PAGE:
And while I'm talking about FL... Megara Entertainment have just released the first collector's edition Fabled Lands book. This is a full-colour hardback and it's on sale on Megara's website for $50. Not cheap, but you do get a whole lot of lavish colour pictures and a foreword by yours truly. The text is mostly unchanged from the original edition, apart from a few places where the illustration deviated from the description - a priest becoming a priestess, things like that. The illustrations that are colorized versions of Russ Nicholson's work are the most successful, for my money, but there's plenty to suit all tastes. This is a limited edition, so if you want a copy then better grab one now.



Monday, 7 April 2014

The Wrong Side of the Galaxy and Eternal Detention

Two new books by Jamie - the third Dirk Lloyd and the first in a sci-fi series. See last Thursday's post for more details. But if humour and adventure fiction don't float your boat, or pilot your starship, come back on Friday for some Fabled Lands news.

Thursday, 3 April 2014

Toothless

Today is the official publication date (in the UK, anyway) for the third of Jamie Thomson's Dirk Lloyd books, Eternal Detention. If you haven't discovered this series yet, you're missing out on a genuine laugh-out-loud fantasy treat. An evil Sauron-like lord of darkness is banished to our world in the body of a thirteen-year-old kid. When he says "I'm the Dark Lord," the Brummie policeman who found him thinks he's saying his name is Dirk Lloyd. He gets stuck with a foster family, complete with saintly foster brother Christopher, and - well, try the books for yourself. This series really is the best thing Jamie has ever done.

Working for a publisher involves lots of compromises. They have their demographic in mind, and it's enough of a coup simply to get such a typically "boyish" novel accepted for 9-12 year olds in the first place. So Jamie has had to give ground on some things. The title of the third book, for example, was meant to be The Dirkest Hour, but there was some problem with that.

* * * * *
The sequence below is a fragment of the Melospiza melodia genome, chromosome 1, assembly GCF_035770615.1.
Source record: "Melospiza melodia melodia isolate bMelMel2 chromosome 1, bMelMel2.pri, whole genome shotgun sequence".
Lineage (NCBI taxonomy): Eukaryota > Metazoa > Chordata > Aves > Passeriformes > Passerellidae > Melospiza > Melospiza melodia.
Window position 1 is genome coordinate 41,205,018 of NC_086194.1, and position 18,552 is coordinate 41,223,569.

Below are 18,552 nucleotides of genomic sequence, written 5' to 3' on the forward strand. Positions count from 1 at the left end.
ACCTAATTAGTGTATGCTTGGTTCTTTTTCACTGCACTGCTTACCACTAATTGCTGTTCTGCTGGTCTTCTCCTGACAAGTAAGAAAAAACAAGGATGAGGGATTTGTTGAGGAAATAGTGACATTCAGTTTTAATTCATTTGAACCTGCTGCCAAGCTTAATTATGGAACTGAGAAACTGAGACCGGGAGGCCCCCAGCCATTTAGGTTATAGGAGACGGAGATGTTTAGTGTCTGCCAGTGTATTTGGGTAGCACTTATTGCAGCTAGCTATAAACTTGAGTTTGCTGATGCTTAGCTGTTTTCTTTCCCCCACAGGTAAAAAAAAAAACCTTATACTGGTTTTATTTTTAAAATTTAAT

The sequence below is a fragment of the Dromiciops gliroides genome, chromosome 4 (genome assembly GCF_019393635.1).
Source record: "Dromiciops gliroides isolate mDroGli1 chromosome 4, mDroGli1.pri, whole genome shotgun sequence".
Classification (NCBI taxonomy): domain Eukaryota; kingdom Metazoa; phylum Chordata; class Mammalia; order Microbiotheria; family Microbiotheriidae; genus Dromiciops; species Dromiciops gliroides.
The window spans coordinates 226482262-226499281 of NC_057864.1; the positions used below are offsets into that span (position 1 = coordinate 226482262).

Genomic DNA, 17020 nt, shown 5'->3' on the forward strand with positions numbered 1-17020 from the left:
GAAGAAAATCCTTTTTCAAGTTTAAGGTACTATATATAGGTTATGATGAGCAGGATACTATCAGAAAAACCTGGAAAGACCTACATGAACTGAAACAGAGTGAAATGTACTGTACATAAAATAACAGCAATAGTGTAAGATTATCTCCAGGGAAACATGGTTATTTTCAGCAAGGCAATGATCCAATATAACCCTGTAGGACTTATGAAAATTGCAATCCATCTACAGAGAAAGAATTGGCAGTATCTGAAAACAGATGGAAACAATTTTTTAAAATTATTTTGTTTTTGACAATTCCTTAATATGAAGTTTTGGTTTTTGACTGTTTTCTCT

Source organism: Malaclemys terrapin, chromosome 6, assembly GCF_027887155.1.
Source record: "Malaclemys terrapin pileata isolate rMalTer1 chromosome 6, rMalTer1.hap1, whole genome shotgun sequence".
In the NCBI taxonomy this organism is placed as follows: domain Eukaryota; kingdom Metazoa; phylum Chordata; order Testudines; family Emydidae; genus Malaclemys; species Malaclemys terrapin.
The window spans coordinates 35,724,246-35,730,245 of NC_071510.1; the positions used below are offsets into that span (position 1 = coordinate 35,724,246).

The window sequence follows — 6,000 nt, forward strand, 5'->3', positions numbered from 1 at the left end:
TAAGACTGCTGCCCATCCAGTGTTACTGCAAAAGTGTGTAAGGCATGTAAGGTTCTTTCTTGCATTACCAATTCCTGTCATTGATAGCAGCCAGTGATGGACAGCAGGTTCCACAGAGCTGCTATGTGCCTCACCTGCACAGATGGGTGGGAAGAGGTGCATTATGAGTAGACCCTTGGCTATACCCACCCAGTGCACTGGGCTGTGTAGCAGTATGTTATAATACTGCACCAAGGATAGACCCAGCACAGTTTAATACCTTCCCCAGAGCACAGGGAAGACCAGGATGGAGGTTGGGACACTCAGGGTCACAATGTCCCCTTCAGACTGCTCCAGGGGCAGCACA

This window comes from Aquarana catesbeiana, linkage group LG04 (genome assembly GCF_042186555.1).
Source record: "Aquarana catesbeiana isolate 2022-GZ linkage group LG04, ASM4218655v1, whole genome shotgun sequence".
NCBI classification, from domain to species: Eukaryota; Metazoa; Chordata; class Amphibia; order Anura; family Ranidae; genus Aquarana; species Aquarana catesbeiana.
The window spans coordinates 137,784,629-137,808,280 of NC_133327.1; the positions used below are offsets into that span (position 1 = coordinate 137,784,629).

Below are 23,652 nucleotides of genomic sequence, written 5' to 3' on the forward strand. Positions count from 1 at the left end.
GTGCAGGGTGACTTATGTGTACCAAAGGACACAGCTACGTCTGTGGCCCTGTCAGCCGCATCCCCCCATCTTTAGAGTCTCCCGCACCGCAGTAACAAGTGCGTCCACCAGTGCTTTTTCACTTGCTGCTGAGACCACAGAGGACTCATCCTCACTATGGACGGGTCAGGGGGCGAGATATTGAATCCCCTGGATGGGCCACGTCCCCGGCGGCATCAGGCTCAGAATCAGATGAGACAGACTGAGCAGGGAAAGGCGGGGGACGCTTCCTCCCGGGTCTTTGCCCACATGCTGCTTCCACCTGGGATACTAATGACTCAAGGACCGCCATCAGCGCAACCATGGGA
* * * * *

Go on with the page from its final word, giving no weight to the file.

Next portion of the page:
Occasionally, whole chunks of the text have to go. Jamie takes this much better than I would - but then, if I'd written the Dirk books they'd be targeted at the Young Adult market and would sell about a tenth as well as Jamie's do, if that. A case in point: when we were developing the series originally, I came up with an idea for a rather creepy, surreal episode that would show that, even though his mightiest powers had been stripped away in our universe, Dirk still had a little magic. Jamie wrote this chapter, but it was one of the bits that ended on the cutting room floor as the publishers excised our darker concepts. A shame, in a way. I liked it. But getting rid of stuff like this made the series massively more accessible to a wide readership, so I can see the publishers were right. Anyway, judge for yourself:


Christopher’s Journal: The Strange Case of Nicholas Van Reysen

Van Reysen is a right knob of a bully, a couple of years older than me. His dad was also a doctor, and apparently my dad and his dad had had some kind of spat over something, so Van Reysen decided he’d pick on me. I called him Nick the Thick – but not to his face, of course!
One day Mum dropped me off a hundred yards or so from school. She really wanted to drop me off at the gates, but I had to beg her not to time and time again, until she finally gave in. It was just too embarrassing to be seen with her. My mum, a vicar! She always had the vicar’s collar thing on as well, so it wasn’t as if you could pretend she wasn’t one. And she always gave me a sloppy kiss, telling me to be ‘a good little boy, for your mummy’. It was just really, really uncool, not to mention yucky - I had enough trouble with my rep already and Mum wasn’t going to do me any good. So I always made her drop me off away from the gates, so no-one at school would see her. Anyway, that day I happened to be carrying Dirk’s Lordi shoulder bag for him with his books and stuff, as he had an early morning dentist’s appointment and was going to be a bit late. Dirk loved that bag – the Bag of Dread Gargon, Hewer of Limbs, he called it. Lol!
As I was walking up to the gates, Nick the Thick came up behind me and clipped me around the back of my head, saying stuff like ‘Dirk’s little bitch, that’s what you are, Purejoie!’ and ‘Carrying his bag – are you his girlfriend then?’ or ‘Chris is gay for Dirk!’ and generally tormenting me like the mindless twat he was. There were some other kids of his year with him and they were all laughing at me as well. I guess Van Reysen thought he was showing off or something.
Then Van Reysen grabbed at Dirk’s bag. I wouldn’t let go, so he shoved me over. I fell over in a heap, and he dropped the bag on my head with another nasty comment. It really hurt and I scraped my hands on the pavement as well. What was worse was that one of his mates filmed the whole thing on his mobile. It got passed around the school, making me look like even more of an idiot. They walked off, leaving me on the ground, red-faced, and holding back tears. I felt hurt, and scared. Ashamed. And I really hated Nick the THICK. I hated him. Why did he have to treat me like that? What had I ever done to him, or his mates?